The flaw allows sending unauthenticated commands via Bluetooth to the scooter
Although the use of smart devices has simplified many daily tasks, network security and ethical hacking specialists also emphasize that over trusting an unsafe device could be detrimental to users, even could compromise their physical integrity.
This seems to be the case with electric scooters. According to a group of researchers, a critical and really easy to exploit vulnerability has been discovered in the M365 Folding Electric Scooter of the Chinese manufacturer Xiaomi. According to network security experts, exploiting this error could put the user’s life at risk.
The electric scooter of Xiaomi has a considerable market and is used by other companies, implementing some modifications with permission of the Chinese organization.
The M365 must be linked to an app via Bluetooth, password-protected, which enables users to access functions such as anti-theft system, system updates, activate various user modes and access to the scooter usage statistics.
According to experts in network security, incorrect password validation on the scooter allows an attacker to send unauthenticated commands via Bluetooth without the need to use the user’s password. The attack can be carried out at a distance of up to 100 meters.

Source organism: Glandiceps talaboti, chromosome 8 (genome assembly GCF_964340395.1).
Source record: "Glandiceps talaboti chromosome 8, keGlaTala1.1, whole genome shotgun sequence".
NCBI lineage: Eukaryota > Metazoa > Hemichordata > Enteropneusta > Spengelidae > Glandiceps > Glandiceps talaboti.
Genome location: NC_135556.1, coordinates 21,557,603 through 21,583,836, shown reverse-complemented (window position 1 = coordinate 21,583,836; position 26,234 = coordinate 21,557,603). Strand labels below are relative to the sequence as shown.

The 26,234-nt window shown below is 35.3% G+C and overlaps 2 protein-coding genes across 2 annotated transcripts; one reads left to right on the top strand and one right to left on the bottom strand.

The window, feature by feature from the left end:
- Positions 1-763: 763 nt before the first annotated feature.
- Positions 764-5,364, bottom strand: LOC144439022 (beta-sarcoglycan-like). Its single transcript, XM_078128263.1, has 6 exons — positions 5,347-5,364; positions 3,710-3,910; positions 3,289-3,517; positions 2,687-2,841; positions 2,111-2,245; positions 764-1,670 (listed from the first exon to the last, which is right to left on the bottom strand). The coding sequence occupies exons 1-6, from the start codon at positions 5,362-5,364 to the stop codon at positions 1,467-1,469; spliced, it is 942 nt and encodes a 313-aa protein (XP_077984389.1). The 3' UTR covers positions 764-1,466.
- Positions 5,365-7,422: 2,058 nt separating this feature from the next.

“We found that the password is not being used the right way in the authentication process when the app is linked to the scooter, so any command can be executed without the password,” said Rani Idan, a cybersecurity specialist.
If the vulnerability is exploited successfully, a hacker could perform a variety of malicious actions, such as:
- Scooter locking: An attacker could suddenly lock any scooter, even if it is moving; it’s something like a DDoS attack
- Malware deployment: The M365 app allows the user to upgrade the scooter firmware remotely, so an attacker could deliver a malicious firmware that allows them to take control of the scooter
- Targeted attacks: Attackers could cause a scooter to accelerate or brake suddenly
The researchers carried out a proof of concept to demonstrate some of the possible scenarios. To do so, they developed an app that seeks nearby M365 scooters and blocks them by using the anti-theft function, no victim’s interaction needed.
He is a well-known expert in mobile security and malware analysis. He studied Computer Science at NYU and started working as a cyber security analyst in 2003. He is actively working as an anti-malware expert. He also worked for security companies like Kaspersky Lab. His everyday job includes researching about new malware and cyber security incidents. Also he has deep level of knowledge in mobile security and mobile vulnerabilities.